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Is it all just fishful thinking?

We give the lowdown on the important VITAL trial, a large, long-term clinical study that examined vitamin D's and fish oil's effects on cancer and cardiovascular disease.

Study under review: Vitamin D Supplements and Prevention of Cancer and Cardiovascular Disease.

Introduction

The use of dietary supplements is common in the U.S., with some estimates stating that over half[1] of adults regularly consume supplements of some kind. Fish oil is the most common[2] non-vitamin and non-mineral supplement taken in the U.S., with consumers citing improved heart health[3] as their main motivation for taking it. Many epidemiological studies[4][5] have demonstrated that a high intake of fish[6] or omega-3[7] (n-3) fatty acids is associated with a decreased risk of cardiovascular diseases (CVDs) or risk factors for the diseases. However, this effect has largely not been demonstrated[8] in human clinical trials, as most trials show n-3s to have a neutral effect with respect to a reduction in clinical events. One large, early trial to investigate n-3s and clinical events was the GISSI-Prevenzione trial[9] which appeared to clearly demonstrate the benefit of around 300 milligrams of eicosapentaenoic acid (EPA) and 600 milligrams of docosahexaenoic acid (DHA) daily with regard to sudden death, total mortality, cardiovascular mortality, and coronary heart disease mortality for people who had suffered a recent heart attack. The main outcomes of the trial are shown in Figure 1. Since then, however, several trials have been conducted[10] showing inconsistent results, bringing the cardioprotective effects of omega-3 into doubt. Moreover, the participants of the trials were participants with a history of cardiac issues, such as coronary heart disease or a recent myocardial infarction, so the implication of omega-3 supplementation for the general population is equally unclear.

Vitamin D supplementation is also common, with reported usage of vitamin D supplements (excluding from multivitamins) increasing[1] from 5.1% in 1999 to 19% in 2012. The most common reason cited for taking vitamin D was to improve bone health[3]. However, there have been many reports suggesting that vitamin D might reduce the risk of cancer as well. For example, activation of vitamin D receptors appears to reduce liver inflammation and fibrosis in mice and in human tissue samples[11]. Recent reviews[12][13] of preclinical and epidemiological studies indicates that vitamin D plays a role in anticancer signaling by reducing cell proliferation, reducing inflammation, and increasing apoptosis, among other activities. However, human trials have not found much of a clinical effect. For example, the Women’s Health initiative, a randomized, double-blind, placebo-controlled trial involving 36,282 postmenopausal women, found no difference[14] in rates of colon cancer from the placebo group after seven years of an intervention with 400 IU per day of vitamin D3. One limitation of this study was that the 400 IU dose of vitamin D3 may have been too low to have an obvious clinical effect. A more recent trial[15] of 2,303 postmenopausal women remedied this limitation by giving participants 2000 IU of vitamin D3 plus calcium per day for four years to see if there was any difference in any types of invasive cancer. The results did not reach statistical significance, but there appeared to be a statistically nonsignificant trend suggesting that vitamin D plus calcium may reduce the risk of cancer. A potential confounder to some of these trials is that they use both vitamin D and calcium supplementation, and calcium alone has been linked to reduced[16] cancer risk and improved[17] cancer survival. So, how can we really know what effect the vitamin D alone may have?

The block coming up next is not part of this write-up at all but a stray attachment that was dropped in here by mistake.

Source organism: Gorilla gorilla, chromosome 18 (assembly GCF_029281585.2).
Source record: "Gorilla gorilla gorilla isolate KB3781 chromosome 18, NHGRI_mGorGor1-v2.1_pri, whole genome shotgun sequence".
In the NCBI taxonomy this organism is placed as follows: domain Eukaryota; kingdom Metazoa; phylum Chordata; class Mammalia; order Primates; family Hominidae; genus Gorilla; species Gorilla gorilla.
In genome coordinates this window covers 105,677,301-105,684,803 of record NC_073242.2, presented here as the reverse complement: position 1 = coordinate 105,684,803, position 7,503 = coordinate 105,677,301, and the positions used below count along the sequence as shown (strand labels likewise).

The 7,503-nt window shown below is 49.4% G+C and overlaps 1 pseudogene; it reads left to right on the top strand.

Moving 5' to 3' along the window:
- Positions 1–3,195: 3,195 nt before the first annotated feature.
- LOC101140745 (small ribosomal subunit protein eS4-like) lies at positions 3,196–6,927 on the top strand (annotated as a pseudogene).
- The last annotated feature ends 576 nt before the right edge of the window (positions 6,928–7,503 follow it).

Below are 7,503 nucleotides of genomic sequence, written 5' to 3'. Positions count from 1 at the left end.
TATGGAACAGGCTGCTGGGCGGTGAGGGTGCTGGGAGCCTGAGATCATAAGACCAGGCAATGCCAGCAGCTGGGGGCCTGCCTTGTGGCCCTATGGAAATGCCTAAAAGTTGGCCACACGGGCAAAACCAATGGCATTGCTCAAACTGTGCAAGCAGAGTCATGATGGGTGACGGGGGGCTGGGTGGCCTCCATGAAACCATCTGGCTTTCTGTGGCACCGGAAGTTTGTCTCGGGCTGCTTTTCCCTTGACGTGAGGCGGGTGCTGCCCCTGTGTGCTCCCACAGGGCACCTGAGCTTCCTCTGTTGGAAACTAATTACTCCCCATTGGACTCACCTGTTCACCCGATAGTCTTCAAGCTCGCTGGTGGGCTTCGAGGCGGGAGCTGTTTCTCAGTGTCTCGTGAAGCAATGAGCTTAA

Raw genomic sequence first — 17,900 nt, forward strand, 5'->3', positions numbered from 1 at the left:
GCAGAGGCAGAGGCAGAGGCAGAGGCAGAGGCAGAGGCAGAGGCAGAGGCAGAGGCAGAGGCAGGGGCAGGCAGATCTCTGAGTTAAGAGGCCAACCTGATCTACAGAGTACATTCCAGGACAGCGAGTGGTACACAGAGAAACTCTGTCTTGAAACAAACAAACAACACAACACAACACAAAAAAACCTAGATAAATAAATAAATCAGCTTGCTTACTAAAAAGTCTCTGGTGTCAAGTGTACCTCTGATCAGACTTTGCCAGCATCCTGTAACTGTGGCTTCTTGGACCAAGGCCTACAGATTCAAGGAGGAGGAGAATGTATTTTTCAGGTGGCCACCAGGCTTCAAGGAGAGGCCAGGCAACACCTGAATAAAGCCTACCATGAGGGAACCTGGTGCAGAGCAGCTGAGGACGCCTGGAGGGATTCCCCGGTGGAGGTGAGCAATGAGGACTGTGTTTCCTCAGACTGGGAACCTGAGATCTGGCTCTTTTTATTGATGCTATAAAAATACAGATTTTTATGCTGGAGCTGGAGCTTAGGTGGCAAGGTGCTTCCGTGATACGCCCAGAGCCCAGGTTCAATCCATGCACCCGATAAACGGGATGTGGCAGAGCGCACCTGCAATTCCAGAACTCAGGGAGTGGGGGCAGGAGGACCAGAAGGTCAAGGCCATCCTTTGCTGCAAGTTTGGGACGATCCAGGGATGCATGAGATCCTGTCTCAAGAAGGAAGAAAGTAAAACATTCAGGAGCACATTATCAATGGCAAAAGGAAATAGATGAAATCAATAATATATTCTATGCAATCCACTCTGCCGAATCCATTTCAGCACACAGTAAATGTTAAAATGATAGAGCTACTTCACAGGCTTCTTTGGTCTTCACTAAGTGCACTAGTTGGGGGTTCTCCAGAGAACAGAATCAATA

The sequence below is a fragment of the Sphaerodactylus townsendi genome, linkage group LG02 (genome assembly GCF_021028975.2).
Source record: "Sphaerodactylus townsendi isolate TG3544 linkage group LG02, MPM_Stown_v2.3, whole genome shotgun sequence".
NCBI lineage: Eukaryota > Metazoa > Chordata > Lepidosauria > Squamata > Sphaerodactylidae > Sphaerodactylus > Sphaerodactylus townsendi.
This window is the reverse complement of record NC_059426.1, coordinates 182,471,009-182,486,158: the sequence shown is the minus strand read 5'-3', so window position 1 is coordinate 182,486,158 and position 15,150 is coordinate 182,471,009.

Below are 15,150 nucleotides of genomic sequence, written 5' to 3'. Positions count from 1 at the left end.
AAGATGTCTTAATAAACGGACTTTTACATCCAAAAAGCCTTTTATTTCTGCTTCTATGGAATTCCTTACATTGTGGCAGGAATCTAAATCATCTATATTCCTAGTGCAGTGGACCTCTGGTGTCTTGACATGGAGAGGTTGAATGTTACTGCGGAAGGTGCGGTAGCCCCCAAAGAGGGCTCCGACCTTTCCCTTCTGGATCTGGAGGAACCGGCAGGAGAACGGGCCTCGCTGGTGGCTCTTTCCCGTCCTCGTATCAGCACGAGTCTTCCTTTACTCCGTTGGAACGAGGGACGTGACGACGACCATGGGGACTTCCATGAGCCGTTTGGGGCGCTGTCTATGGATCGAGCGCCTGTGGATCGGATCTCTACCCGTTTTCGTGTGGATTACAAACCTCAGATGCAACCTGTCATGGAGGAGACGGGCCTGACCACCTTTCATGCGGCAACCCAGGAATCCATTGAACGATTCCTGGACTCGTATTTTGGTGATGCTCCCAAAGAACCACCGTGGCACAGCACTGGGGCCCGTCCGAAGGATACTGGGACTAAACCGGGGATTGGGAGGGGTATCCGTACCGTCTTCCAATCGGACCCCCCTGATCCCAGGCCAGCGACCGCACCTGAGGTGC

To address the concerns regarding methodological limitations in previous trials such as a small study population or low doses of the supplements, there was a need for a study like the VITamin D and OmegA-3 TriaL (or VITAL) to examine the cardiovascular and cancer impact of vitamin D and omega-3 fatty acids with a large, diverse population of healthy volunteers.

Although observational evidence suggests fish oil and vitamin D protect against maladies like cancer or cardiovascular disease, evidence regarding supplementation with these nutrients from human clinical trials has been inconsistent. The study under review, VITAL, aims to address the limitations of past trials in this area.

Who and what was studied?

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What were the findings?

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Hazard ratios 101

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What does the study really tell us?

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The big picture

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Frequently asked questions

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